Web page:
County forgoes permit process for marijuana

Commissioners say they don’t want over-regulation

— Okanogan County commissioners were met with applause Monday night when they decided marijuana-related businesses should be able to operate without conditional use permits from the county.

“I’m very satisfied. I think they listened to the public comments and took everything into consideration and really are looking out for the financial best interests of our county,” Martha Lynch of Oroville said.

All six people who commented asked the board not to require conditional use permits.

Michael Mazzetti of Tonasket called the state Liquor Control Board’s new guidelines for marijuana producing, processing and sales “a bit of overkill.”

“No other crop or business has ever had this degree of restriction and conditions attached to it, and I encourage you not to add any more,” he said.

Douglas County has chosen to treat marijuana as any other crop in accordance with state and local laws, and Winthrop resident David Sorenson urged Okanogan County to follow suit.

“I feel that adding another roadblock in front of the people that have the ability to attempt to pull off these ventures is just going to discourage economic growth, something that this county badly needs,” he said.

“It’s just the beginning of more regulation that I don’t think the county can afford, and I don’t think the farmers can afford it,” Tonasket resident Sandra Sunda said. “Not just for people who are going to be growing marijuana, but the apple growers and the cherry growers and the cattle ranchers.”

Commissioner Jim DeTro agreed with her.

“One thing that really has always stuck in my craw is over-regulation,” he said. “I don’t appreciate some of the tactics that our Legislature bestows on us, because lots of times we get unfunded mandates shoved down our throats, and in cases like this when we’re trying to thread our way through the process to make it fair and equitable for everyone, and to carry out the wish of the majority vote of the people, we have to be careful we don’t stymie people in the process, too.”

Commissioners Ray Campbell and Sheilah Kennedy also said they didn’t want to contribute to over-regulation.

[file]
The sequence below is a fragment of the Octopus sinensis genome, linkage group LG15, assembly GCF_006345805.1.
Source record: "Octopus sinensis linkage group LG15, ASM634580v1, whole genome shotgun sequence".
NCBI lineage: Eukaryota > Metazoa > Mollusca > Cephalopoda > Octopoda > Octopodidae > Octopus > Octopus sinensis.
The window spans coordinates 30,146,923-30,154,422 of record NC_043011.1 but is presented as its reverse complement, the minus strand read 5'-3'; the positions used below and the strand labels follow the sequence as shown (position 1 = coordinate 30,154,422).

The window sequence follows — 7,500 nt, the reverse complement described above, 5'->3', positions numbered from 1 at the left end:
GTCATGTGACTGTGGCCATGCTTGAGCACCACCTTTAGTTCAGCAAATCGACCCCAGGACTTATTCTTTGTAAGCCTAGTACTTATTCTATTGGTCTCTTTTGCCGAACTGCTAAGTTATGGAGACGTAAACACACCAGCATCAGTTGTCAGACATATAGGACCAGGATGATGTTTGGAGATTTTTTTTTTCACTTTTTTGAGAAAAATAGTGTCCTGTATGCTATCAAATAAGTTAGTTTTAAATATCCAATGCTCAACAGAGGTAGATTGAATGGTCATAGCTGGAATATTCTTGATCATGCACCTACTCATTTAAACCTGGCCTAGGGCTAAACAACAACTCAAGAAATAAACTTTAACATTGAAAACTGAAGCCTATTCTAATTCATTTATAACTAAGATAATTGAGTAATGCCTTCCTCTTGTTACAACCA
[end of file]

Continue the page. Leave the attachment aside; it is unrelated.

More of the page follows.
How to handle marijuana on a local level was a hot topic at the last Washington State Association of Counties conference, DeTro said.

“They stress to us as county commissioners, ‘If you have a personal opinion, if you try to block growing marijuana, that’s putting a target on your back like you’ve never seen before, so you need to pay attention to the referendum that voters sent and try and deal with it in a sensible manner,’” DeTro said.

In deciding not to amend the county’s zoning ordinance, Planning Director Perry Huston said he would uphold the current code and deem marijuana crops to be “identical to agriculture.”

What is allowable in each of the county’s major zoning areas differs in some respects, Huston said. For instance, retail sale of agricultural products, including fruit stands, is prohibited in unincorporated areas of the Methow Review District.

The Methow district comprises around one-third of the west county, stretching south to Carlton and just east of Twisp. A majority of the rest of the county is the Minimum Requirement District, excepting the Molson Overlay zone east of Oroville.

In Okanogan and Ferry counties, 45 total marijuana business license applications had been filed with the state as of last week. That total includes two Brewster applicants on the Douglas County side of town. The state updates its list every Tuesday, after The Chronicle’s deadline. All applications are due Dec. 20.

So far, there are 26 applicants for producer licenses, 18 for processor licenses and one retail applicant. Okanogan County has the fourth-largest pool of applicants in the state for Tier 3 licenses, which would permit the largest crops between 10,000 and 30,000 acres.


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